Intranasal esketamine treatment is intended to be used twice a week for the first four weeks, then once a week the next four weeks, then once a week or once every two weeks after that, said Dr. Park. However, not everyone is ready to offer it. Not only are the data about long-term impact underwhelming, the extensive exclusion criteria used in studies of the drug limit those who are eligible for treatment, said Dr. Combs. She said esketamine has yet to be evaluated for patients with a history of psychosis or bipolar disorder, who make up a good portion of her practice. Plus, many of the patients internists traditionally treat were also excluded: those with a history of stroke, transient ischemic attack, coronary artery bypass graft in the last 12 months, stage three or four heart failure, or hypertension greater than 140/90 mm Hg.
Moreover, concerns about abuse potential and diversion are behind the FDA's contingencies to keep administration of the new drug a strictly monitored, in-clinic process “to protect patients from developing a ketamine habit,” Dr. Krystal said.
Yet Dr. Mickey said some version of esketamine may one day be a prescription option for internists. “The company is working on oral versions … and it may make its way to the primary care physician's office as another pill,” he said.
Brexanolone, meanwhile, is considered a novel option because it's opening up a new pathway of options by working on the GABA receptor. “This might be something that will lead us to a medication that can be used in a different way with indications for the general population,” Dr. Combs said.
If patients ask about esketamine as a first-line drug, Dr. Krystal recommended putting the option into context. “Say, ‘If you've never been treated for depression before and never had psychotherapy, esketamine is limited at the moment to patients who have failed the standard treatments.’” Only after those options are exhausted, he said, may internists want to find a clinic that offers the drug.
The best practice options for internists start with routine screening. If major depressive disorder is diagnosed, cognitive behavioral therapy (CBT) or second-generation antidepressants are equally effective, as noted in ACP's 2016 guideline on treatment of the depression, said Timothy J. Wilt, MD, MPH, MACP. Dr. Wilt is core investigator and staff physician at the Minneapolis VA Center for Care Delivery and Outcomes Research, a professor of medicine at the University of Minnesota, and Chair of ACP's Clinical Guidelines Committee.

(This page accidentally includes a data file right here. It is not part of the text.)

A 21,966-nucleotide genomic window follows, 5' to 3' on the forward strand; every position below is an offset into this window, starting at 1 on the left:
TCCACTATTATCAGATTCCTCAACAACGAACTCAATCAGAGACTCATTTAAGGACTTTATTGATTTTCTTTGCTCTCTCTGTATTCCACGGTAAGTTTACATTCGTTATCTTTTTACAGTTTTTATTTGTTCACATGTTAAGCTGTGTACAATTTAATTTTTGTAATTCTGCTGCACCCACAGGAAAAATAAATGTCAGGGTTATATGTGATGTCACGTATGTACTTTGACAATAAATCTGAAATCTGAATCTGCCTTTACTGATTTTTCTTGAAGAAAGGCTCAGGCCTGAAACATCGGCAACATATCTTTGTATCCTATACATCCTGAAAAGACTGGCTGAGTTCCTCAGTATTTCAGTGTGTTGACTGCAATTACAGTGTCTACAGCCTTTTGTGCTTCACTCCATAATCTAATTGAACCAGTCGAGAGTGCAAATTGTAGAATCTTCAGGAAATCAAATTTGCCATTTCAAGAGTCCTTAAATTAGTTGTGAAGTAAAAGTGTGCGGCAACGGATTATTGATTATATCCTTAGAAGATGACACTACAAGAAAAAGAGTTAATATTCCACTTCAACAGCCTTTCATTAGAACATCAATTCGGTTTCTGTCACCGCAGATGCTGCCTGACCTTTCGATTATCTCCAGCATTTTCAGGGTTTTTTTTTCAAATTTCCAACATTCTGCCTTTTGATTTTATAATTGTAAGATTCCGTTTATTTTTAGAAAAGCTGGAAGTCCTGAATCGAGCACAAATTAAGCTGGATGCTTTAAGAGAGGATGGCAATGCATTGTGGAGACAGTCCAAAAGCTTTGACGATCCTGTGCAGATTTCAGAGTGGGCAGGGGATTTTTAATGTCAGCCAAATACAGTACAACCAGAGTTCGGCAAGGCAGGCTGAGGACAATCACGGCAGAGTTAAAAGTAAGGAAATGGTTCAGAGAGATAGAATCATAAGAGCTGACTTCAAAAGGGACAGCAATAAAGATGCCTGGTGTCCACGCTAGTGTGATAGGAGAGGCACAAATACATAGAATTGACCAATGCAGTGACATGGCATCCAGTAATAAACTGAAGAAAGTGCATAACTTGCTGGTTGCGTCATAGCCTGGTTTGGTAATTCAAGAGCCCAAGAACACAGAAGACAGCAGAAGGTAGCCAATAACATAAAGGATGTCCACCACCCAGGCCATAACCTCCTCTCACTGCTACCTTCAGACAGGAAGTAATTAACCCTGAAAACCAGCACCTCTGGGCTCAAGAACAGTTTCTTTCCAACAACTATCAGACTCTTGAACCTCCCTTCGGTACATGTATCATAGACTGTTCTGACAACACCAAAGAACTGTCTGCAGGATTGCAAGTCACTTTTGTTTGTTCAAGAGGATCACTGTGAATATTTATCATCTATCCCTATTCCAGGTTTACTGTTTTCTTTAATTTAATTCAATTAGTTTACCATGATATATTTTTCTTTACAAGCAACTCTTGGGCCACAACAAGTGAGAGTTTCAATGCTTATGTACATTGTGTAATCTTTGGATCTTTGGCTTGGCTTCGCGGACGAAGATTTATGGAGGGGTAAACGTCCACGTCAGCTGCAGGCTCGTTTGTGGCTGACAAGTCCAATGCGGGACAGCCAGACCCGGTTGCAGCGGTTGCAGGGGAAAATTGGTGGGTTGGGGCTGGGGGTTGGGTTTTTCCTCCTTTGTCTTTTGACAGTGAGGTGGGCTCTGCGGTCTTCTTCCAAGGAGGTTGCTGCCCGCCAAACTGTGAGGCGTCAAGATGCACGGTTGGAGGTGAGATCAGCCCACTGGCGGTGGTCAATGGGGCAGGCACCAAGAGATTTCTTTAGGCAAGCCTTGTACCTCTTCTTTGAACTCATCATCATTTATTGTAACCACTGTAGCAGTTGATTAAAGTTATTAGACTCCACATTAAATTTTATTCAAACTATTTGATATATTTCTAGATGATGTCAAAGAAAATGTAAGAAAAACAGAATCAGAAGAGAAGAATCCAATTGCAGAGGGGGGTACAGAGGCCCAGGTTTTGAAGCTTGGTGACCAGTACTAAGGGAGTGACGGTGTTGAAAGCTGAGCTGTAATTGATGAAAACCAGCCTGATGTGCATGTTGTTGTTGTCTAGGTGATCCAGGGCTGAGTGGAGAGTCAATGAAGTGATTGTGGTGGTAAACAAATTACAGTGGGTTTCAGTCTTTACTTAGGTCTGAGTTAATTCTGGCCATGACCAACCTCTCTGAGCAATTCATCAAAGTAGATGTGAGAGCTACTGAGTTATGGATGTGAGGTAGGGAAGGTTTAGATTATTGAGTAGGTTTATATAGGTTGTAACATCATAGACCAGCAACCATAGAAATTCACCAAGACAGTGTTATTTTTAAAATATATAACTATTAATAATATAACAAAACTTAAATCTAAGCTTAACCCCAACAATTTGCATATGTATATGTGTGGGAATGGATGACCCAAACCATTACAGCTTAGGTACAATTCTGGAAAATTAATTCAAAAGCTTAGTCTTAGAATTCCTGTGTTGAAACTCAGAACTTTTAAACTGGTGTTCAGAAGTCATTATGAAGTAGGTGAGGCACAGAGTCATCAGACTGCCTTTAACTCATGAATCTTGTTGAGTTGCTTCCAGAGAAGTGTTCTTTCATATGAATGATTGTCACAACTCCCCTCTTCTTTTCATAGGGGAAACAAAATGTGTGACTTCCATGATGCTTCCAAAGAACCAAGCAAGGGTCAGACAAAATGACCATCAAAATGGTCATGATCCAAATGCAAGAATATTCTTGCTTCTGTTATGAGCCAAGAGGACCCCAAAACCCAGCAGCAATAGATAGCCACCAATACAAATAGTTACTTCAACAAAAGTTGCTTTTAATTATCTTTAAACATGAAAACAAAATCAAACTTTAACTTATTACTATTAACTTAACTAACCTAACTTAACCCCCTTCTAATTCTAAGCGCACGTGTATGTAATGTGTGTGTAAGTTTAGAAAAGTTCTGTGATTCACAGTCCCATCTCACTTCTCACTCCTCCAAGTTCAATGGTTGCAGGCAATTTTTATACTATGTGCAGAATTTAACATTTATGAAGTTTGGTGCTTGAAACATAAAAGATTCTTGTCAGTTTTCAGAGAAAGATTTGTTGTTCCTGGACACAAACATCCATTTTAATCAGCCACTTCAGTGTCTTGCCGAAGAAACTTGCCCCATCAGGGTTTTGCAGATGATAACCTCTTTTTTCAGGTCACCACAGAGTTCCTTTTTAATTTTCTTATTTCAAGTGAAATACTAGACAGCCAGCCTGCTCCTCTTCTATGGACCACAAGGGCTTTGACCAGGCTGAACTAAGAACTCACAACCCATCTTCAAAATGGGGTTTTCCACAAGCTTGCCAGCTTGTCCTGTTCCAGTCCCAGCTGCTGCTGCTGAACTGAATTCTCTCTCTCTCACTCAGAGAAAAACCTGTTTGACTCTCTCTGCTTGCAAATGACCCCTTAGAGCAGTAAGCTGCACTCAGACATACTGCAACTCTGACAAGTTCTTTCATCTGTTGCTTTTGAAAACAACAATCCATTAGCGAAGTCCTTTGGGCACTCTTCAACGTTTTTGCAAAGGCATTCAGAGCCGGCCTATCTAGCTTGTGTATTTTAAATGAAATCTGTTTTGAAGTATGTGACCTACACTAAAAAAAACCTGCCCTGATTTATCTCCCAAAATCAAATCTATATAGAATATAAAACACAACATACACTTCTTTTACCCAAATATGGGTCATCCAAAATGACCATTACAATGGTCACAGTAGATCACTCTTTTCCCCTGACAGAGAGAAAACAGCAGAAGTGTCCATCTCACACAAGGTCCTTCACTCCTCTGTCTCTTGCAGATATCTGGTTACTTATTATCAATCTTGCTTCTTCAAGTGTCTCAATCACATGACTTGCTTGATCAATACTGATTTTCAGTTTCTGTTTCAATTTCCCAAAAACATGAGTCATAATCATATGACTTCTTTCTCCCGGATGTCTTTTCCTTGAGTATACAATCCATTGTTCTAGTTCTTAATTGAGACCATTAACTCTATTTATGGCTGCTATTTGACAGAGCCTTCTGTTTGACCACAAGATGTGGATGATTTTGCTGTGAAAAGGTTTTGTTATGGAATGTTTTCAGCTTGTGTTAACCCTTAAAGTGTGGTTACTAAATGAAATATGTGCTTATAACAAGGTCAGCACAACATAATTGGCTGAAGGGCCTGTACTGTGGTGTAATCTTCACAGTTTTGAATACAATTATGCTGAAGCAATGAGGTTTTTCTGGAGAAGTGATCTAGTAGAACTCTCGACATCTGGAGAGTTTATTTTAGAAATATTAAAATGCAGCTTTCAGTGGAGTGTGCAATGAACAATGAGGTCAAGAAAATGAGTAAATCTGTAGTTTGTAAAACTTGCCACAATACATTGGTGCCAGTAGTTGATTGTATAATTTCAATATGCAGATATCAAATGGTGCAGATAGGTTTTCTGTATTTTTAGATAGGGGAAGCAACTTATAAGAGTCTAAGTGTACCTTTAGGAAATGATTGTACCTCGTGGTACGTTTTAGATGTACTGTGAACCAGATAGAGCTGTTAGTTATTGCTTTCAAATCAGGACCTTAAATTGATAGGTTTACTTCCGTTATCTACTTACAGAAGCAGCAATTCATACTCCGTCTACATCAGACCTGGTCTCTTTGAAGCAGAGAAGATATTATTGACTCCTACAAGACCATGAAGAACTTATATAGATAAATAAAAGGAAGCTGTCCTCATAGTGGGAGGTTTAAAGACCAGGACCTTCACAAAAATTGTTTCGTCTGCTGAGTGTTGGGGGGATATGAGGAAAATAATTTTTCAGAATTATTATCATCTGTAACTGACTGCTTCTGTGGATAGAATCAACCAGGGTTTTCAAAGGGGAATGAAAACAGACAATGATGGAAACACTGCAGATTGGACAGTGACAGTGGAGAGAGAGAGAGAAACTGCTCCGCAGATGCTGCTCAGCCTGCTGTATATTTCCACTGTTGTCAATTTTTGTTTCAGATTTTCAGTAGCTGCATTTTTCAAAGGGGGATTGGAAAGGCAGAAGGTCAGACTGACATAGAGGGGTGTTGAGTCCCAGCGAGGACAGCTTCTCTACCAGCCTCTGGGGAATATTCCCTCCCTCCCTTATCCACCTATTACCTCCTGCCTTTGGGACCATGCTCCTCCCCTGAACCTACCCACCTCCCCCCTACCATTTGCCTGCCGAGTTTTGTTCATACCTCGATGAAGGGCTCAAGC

“It's unusual for a patient to call and say, ‘I'm depressed, I want to see Dr. Wilt.’ They usually come in to see me about whatever else is ailing them,” Dr. Wilt said. Patients first fill out a depression screening questionnaire, and a nurse attaches a red sticky note to the patient file if there's a positive flag. Dr. Wilt will then discuss changes in life events—death of a spouse or loss of a job, for example—as well as any physical issues that might contribute to those results.
“It's important to pay attention to circumstances that might be exacerbating [patients'] depression or putting them at higher risk for bad outcomes,” said Devan Kansagara, MD, MCR, FACP, associate professor of medicine at Oregon Health & Science University and Portland VA Medical Center in Portland and Vice-chair of ACP's Clinical Guidelines Committee.
Anything more concerning, such as mania, bipolar disorder, or suicide risk, would warrant an immediate referral to a psychiatrist, he said.
ACP's guideline, which was published Feb. 9, 2016, by Annals of Internal Medicine, said clinicians should choose between CBT or second-generation antidepressants after discussing treatment effects, adverse effect profiles, cost, accessibility, and preferences with patients. “Having the ACP guidelines gave me more confidence in saying, ‘Either option is reasonable. What makes sense for you?,” Dr. Kansagara said.
If starting with medication, clinicians should consider adverse effects, treatment adherence, availability, and costs. It's also good to dovetail the treatment choice with other medical decisions. For example, Mark Dreskin, MD, primary care mental health clinical lead with the Southern California Permanente Medical Group in Los Angeles, noted that bupropion is an excellent first-line antidepressant for a patient with cardiovascular disease, since it's also used for smoking cessation.